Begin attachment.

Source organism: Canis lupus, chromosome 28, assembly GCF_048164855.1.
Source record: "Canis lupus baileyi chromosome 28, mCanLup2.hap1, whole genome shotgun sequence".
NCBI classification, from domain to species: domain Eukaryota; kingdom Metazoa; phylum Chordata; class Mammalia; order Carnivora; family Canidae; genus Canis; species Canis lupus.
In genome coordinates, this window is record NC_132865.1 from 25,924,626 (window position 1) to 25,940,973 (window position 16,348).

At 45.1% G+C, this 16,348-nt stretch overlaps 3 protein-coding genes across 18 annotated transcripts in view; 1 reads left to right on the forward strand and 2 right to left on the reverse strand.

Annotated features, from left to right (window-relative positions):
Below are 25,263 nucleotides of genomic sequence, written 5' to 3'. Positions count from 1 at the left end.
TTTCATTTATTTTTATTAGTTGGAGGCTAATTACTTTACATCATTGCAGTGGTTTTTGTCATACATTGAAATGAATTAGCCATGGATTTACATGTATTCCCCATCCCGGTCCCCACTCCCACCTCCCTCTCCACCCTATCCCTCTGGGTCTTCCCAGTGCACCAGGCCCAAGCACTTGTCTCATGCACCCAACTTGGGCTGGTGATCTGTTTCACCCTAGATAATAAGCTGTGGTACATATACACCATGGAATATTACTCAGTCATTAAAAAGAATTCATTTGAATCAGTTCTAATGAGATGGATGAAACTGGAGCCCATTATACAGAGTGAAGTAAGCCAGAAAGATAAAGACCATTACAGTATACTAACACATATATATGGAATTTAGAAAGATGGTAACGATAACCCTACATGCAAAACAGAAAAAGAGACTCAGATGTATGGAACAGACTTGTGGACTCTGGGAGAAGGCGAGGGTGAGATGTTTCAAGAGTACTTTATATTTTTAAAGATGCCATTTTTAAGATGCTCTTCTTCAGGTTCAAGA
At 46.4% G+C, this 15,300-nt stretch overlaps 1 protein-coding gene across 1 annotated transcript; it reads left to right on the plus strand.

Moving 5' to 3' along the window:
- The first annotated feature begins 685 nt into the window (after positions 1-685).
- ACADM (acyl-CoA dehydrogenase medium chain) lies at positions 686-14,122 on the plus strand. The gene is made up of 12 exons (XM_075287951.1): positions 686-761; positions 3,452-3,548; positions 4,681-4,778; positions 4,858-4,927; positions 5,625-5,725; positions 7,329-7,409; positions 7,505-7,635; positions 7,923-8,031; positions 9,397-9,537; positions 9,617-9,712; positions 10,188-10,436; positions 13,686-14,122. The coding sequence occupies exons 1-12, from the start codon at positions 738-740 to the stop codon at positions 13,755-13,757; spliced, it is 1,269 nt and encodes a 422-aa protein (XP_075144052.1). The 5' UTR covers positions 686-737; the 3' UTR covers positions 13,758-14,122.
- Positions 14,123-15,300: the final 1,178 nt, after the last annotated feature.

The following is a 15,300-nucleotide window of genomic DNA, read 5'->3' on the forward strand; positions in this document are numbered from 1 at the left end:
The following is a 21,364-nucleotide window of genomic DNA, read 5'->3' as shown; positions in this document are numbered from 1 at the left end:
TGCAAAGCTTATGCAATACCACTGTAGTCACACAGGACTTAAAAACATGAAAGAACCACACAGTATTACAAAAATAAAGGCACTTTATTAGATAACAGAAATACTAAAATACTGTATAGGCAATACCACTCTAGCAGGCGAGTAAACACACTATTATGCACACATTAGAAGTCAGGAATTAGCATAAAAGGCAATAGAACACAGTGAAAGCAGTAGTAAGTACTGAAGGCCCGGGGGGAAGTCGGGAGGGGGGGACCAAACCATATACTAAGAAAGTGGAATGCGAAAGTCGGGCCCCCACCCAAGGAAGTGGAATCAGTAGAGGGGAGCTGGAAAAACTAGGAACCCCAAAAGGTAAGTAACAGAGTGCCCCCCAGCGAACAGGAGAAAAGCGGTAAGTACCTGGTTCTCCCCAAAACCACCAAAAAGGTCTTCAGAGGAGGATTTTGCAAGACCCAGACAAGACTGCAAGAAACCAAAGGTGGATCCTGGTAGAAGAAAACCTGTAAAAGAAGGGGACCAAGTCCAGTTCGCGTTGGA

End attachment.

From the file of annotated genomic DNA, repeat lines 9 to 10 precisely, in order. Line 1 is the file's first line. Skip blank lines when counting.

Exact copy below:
At 46.4% G+C, this 15,300-nt stretch overlaps 1 protein-coding gene across 1 annotated transcript; it reads left to right on the plus strand.

Moving 5' to 3' along the window: